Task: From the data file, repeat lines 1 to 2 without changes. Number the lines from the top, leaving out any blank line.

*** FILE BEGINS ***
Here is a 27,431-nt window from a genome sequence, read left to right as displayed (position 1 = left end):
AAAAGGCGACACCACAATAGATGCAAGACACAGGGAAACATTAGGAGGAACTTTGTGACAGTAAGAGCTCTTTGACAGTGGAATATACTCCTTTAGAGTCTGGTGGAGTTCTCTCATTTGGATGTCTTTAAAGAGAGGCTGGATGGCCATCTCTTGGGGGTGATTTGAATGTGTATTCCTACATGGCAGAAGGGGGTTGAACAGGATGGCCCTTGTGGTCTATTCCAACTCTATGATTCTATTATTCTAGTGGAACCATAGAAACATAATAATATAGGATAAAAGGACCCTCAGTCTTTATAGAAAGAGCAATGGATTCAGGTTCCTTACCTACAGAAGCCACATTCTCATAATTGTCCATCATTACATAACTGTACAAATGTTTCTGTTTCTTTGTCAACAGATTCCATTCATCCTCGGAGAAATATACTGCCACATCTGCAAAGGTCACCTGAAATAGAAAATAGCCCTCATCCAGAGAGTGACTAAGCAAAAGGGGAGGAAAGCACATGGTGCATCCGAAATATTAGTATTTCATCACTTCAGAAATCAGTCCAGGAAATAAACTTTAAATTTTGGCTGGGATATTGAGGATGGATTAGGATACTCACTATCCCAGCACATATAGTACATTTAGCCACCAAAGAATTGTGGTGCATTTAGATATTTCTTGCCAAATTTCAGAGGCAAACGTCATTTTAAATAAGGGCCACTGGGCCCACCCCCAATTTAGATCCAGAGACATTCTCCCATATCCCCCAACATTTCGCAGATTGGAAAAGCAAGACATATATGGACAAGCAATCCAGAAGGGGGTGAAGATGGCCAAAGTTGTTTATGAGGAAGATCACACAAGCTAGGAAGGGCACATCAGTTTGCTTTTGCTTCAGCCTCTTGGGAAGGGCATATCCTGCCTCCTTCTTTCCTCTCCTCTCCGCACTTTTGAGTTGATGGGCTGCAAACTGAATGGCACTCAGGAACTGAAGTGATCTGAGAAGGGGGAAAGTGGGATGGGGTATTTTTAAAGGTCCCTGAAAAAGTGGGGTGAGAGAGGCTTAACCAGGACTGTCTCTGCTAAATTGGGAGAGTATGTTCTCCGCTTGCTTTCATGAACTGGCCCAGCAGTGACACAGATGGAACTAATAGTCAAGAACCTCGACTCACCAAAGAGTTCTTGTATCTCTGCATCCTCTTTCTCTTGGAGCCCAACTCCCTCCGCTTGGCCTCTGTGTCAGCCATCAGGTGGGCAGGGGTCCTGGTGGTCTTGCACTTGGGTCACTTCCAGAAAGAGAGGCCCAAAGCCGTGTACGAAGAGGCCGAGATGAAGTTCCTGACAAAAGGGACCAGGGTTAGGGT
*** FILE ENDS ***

Here is a 27,431-nt window from a genome sequence, read left to right as displayed (position 1 = left end):
AAAAGGCGACACCACAATAGATGCAAGACACAGGGAAACATTAGGAGGAACTTTGTGACAGTAAGAGCTCTTTGACAGTGGAATATACTCCTTTAGAGTCTGGTGGAGTTCTCTCATTTGGATGTCTTTAAAGAGAGGCTGGATGGCCATCTCTTGGGGGTGATTTGAATGTGTATTCCTACATGGCAGAAGGGGGTTGAACAGGATGGCCCTTGTGGTCTATTCCAACTCTATGATTCTATTATTCTAGTGGAACCATAGAAACATAATAATATAGGATAAAAGGACCCTCAGTCTTTATAGAAAGAGCAATGGATTCAGGTTCCTTACCTACAGAAGCCACATTCTCATAATTGTCCATCATTACATAACTGTACAAATGTTTCTGTTTCTTTGTCAACAGATTCCATTCATCCTCGGAGAAATATACTGCCACATCTGCAAAGGTCACCTGAAATAGAAAATAGCCCTCATCCAGAGAGTGACTAAGCAAAAGGGGAGGAAAGCACATGGTGCATCCGAAATATTAGTATTTCATCACTTCAGAAATCAGTCCAGGAAATAAACTTTAAATTTTGGCTGGGATATTGAGGATGGATTAGGATACTCACTATCCCAGCACATATAGTACATTTAGCCACCAAAGAATTGTGGTGCATTTAGATATTTCTTGCCAAATTTCAGAGGCAAACGTCATTTTAAATAAGGGCCACTGGGCCCACCCCCAATTTAGATCCAGAGACATTCTCCCATATCCCCCAACATTTCGCAGATTGGAAAAGCAAGACATATATGGACAAGCAATCCAGAAGGGGGTGAAGATGGCCAAAGTTGTTTATGAGGAAGATCACACAAGCTAGGAAGGGCACATCAGTTTGCTTTTGCTTCAGCCTCTTGGGAAGGGCATATCCTGCCTCCTTCTTTCCTCTCCTCTCCGCACTTTTGAGTTGATGGGCTGCAAACTGAATGGCACTCAGGAACTGAAGTGATCTGAGAAGGGGGAAAGTGGGATGGGGTATTTTTAAAGGTCCCTGAAAAAGTGGGGTGAGAGAGGCTTAACCAGGACTGTCTCTGCTAAATTGGGAGAGTATGTTCTCCGCTTGCTTTCATGAACTGGCCCAGCAGTGACACAGATGGAACTAATAGTCAAGAACCTCGACTCACCAAAGAGTTCTTGTATCTCTGCATCCTCTTTCTCTTGGAGCCCAACTCCCTCCGCTTGGCCTCTGTGTCAGCCATCAGGTGGGCAGGGGTCCTGGTGGTCTTGCACTTGGGTCACTTCCAGAAAGAGAGGCCCAAAGCCGTGTACGAAGAGGCCGAGATGAAGTTCCTGACAAAAGGGACCAGGGTTAGGGT